The homoprotocatechuate 2,3-dioxygenase from Arthrobacter globiformis (MndD) catalyzes the oxidative ring cleavage reaction of its catechol substrate in an extradiol fashion. Although this reactivity is more typically associated with non-heme iron enzymes, MndD exhibits an unusual specificity for manganese(II). MndD is structurally very similar to the iron(II)-dependent homoprotocatechuate 2,3-dioxygenase from Brevibacterium fuscum (HPCD), and we have previously shown that both MndD and HPCD are equally active towards substrate turnover with either iron(II) or manganese(II) (Emerson et al. in Proc. Natl. Acad. Sci. USA 105:7347-7352, 2008). However, expression of MndD in Escherichia coli under aerobic conditions in the presence of excess iron results in the isolation of inactive blue-green iron-substituted MndD. Spectroscopic studies indicate that this form of iron-substituted MndD contains an iron(III) center with a bound catecholate, which is presumably generated by in vivo self-hydroxylation of a second-sphere tyrosine residue, as found for other self-hydroxylated non-heme iron oxygenases. The absence of this modification in either the native manganese-containing MndD or iron-containing HPCD suggests that the metal center of iron-substituted MndD is able to bind and activate O2 in the absence of its substrate, employing a high-valence oxoiron oxidant to carry out the observed self-hydroxylation chemistry. These results demonstrate that the active site metal in MndD can support two dramatically different O2 activation pathways, further highlighting the catalytic flexibility of enzymes containing a 2-His-1-carboxylate facial triad metal binding motif.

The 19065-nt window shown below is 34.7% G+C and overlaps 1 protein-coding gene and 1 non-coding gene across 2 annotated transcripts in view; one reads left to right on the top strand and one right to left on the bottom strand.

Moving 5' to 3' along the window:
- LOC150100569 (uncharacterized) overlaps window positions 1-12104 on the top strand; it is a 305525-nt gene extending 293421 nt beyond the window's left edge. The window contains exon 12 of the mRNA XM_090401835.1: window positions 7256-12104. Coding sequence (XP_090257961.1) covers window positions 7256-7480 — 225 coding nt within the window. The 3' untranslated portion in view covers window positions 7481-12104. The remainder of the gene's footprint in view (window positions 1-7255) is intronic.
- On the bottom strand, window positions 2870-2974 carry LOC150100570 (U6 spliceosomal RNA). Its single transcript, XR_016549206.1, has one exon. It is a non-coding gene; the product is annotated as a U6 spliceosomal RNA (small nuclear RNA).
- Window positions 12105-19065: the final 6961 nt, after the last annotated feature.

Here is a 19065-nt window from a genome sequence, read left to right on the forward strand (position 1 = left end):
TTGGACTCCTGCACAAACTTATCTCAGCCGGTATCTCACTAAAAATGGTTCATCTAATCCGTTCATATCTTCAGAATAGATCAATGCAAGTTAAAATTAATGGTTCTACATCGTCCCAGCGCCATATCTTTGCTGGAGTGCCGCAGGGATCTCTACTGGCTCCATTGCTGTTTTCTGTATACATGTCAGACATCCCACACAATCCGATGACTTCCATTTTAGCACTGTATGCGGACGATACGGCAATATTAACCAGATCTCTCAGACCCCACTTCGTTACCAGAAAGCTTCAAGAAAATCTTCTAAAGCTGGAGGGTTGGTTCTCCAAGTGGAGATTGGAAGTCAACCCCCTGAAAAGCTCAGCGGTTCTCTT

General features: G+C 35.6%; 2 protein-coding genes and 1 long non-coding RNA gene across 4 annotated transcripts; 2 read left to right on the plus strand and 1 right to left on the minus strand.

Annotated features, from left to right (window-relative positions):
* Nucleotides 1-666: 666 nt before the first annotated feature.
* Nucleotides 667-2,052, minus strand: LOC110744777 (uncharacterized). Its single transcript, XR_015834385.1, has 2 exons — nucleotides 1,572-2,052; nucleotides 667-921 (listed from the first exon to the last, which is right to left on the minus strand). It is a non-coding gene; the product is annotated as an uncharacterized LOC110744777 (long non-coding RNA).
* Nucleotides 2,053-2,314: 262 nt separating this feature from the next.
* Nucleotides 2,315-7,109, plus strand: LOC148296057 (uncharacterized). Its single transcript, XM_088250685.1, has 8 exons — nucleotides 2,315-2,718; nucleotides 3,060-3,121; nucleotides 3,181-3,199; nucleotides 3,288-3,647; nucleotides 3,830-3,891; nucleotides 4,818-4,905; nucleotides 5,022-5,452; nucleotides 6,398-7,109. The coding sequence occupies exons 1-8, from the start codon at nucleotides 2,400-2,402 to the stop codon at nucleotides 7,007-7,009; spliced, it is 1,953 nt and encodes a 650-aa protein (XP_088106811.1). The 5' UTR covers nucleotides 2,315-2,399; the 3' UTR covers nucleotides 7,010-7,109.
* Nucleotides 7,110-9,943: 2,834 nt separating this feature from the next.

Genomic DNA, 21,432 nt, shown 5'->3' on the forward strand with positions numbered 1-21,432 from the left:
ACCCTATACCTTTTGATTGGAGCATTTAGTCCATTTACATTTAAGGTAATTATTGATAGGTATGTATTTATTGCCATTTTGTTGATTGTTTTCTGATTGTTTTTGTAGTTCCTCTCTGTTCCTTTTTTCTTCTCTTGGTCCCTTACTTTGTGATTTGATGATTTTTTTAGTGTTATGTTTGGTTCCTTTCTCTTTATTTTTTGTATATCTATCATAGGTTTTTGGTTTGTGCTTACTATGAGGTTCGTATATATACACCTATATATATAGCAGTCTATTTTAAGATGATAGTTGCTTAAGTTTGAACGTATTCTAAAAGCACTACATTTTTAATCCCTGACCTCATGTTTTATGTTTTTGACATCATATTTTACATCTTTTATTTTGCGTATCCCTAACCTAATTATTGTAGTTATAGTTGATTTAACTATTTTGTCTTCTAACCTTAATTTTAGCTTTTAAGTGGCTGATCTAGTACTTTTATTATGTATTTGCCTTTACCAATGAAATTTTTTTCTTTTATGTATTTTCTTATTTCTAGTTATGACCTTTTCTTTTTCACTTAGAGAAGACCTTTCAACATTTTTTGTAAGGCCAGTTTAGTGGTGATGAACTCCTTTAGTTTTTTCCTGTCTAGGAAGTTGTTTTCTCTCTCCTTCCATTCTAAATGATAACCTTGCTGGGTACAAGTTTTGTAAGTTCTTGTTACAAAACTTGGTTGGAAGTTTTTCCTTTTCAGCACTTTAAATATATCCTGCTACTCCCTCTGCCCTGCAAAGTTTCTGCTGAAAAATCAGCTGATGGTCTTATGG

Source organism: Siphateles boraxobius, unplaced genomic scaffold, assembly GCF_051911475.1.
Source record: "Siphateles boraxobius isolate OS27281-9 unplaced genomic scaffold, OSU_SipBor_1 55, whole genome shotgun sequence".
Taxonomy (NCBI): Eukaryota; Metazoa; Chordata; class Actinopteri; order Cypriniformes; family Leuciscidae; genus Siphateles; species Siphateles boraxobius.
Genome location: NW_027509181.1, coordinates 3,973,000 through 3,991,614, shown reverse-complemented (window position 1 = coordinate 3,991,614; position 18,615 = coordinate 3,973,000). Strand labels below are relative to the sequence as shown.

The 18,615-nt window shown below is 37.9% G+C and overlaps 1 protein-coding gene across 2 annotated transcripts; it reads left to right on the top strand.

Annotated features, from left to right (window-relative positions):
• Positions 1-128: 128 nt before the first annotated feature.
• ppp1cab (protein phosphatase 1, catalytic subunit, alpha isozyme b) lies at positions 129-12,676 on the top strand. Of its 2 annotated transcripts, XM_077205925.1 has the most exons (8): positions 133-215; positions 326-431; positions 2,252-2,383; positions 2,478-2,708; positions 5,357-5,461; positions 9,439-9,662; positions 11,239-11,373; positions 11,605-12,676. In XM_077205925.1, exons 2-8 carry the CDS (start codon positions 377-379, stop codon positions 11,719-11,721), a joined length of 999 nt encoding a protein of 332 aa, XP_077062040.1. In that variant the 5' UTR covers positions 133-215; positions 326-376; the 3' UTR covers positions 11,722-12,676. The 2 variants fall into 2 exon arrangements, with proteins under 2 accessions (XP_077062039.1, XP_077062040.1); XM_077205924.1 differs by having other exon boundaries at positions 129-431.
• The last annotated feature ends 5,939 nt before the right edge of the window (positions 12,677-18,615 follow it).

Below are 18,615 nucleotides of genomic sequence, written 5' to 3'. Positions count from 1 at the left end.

- 2-His-1-carboxylate facial triad
- Extradiol dioxygenase
- Homoprotocatechuate 2,3-dioxygenase
- Nonheme iron enzymes